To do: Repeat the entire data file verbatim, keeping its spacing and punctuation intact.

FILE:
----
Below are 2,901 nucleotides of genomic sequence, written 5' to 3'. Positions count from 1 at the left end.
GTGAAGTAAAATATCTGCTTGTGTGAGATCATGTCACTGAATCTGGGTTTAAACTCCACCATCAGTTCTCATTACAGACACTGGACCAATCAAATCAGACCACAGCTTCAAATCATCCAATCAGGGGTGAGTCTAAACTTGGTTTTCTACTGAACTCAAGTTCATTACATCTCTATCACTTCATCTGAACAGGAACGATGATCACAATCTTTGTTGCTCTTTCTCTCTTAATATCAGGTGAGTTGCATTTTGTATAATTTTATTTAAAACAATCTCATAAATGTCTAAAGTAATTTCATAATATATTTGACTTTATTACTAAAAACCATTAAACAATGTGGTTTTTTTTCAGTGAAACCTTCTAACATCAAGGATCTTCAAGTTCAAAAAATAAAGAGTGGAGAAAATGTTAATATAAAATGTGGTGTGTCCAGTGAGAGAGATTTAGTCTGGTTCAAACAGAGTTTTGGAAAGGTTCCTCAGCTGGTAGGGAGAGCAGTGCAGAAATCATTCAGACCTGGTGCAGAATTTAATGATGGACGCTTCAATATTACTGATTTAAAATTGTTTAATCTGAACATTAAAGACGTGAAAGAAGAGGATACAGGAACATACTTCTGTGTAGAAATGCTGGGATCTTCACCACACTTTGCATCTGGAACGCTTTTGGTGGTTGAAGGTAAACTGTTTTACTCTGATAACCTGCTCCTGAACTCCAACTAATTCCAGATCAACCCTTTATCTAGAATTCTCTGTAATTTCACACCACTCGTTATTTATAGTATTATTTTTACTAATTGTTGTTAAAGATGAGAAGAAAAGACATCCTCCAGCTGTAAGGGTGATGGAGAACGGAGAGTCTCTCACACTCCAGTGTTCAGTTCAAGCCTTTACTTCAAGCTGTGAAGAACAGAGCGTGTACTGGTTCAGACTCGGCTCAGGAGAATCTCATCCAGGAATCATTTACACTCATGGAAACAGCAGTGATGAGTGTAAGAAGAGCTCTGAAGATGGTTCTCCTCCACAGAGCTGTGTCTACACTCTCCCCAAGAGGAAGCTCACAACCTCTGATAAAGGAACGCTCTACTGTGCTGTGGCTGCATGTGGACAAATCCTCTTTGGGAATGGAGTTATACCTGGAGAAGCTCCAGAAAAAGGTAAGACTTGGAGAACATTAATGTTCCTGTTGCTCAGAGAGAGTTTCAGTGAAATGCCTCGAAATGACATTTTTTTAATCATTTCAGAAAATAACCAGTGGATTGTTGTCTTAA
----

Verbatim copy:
Below are 2,901 nucleotides of genomic sequence, written 5' to 3'. Positions count from 1 at the left end.
GTGAAGTAAAATATCTGCTTGTGTGAGATCATGTCACTGAATCTGGGTTTAAACTCCACCATCAGTTCTCATTACAGACACTGGACCAATCAAATCAGACCACAGCTTCAAATCATCCAATCAGGGGTGAGTCTAAACTTGGTTTTCTACTGAACTCAAGTTCATTACATCTCTATCACTTCATCTGAACAGGAACGATGATCACAATCTTTGTTGCTCTTTCTCTCTTAATATCAGGTGAGTTGCATTTTGTATAATTTTATTTAAAACAATCTCATAAATGTCTAAAGTAATTTCATAATATATTTGACTTTATTACTAAAAACCATTAAACAATGTGGTTTTTTTTCAGTGAAACCTTCTAACATCAAGGATCTTCAAGTTCAAAAAATAAAGAGTGGAGAAAATGTTAATATAAAATGTGGTGTGTCCAGTGAGAGAGATTTAGTCTGGTTCAAACAGAGTTTTGGAAAGGTTCCTCAGCTGGTAGGGAGAGCAGTGCAGAAATCATTCAGACCTGGTGCAGAATTTAATGATGGACGCTTCAATATTACTGATTTAAAATTGTTTAATCTGAACATTAAAGACGTGAAAGAAGAGGATACAGGAACATACTTCTGTGTAGAAATGCTGGGATCTTCACCACACTTTGCATCTGGAACGCTTTTGGTGGTTGAAGGTAAACTGTTTTACTCTGATAACCTGCTCCTGAACTCCAACTAATTCCAGATCAACCCTTTATCTAGAATTCTCTGTAATTTCACACCACTCGTTATTTATAGTATTATTTTTACTAATTGTTGTTAAAGATGAGAAGAAAAGACATCCTCCAGCTGTAAGGGTGATGGAGAACGGAGAGTCTCTCACACTCCAGTGTTCAGTTCAAGCCTTTACTTCAAGCTGTGAAGAACAGAGCGTGTACTGGTTCAGACTCGGCTCAGGAGAATCTCATCCAGGAATCATTTACACTCATGGAAACAGCAGTGATGAGTGTAAGAAGAGCTCTGAAGATGGTTCTCCTCCACAGAGCTGTGTCTACACTCTCCCCAAGAGGAAGCTCACAACCTCTGATAAAGGAACGCTCTACTGTGCTGTGGCTGCATGTGGACAAATCCTCTTTGGGAATGGAGTTATACCTGGAGAAGCTCCAGAAAAAGGTAAGACTTGGAGAACATTAATGTTCCTGTTGCTCAGAGAGAGTTTCAGTGAAATGCCTCGAAATGACATTTTTTTAATCATTTCAGAAAATAACCAGTGGATTGTTGTCTTAA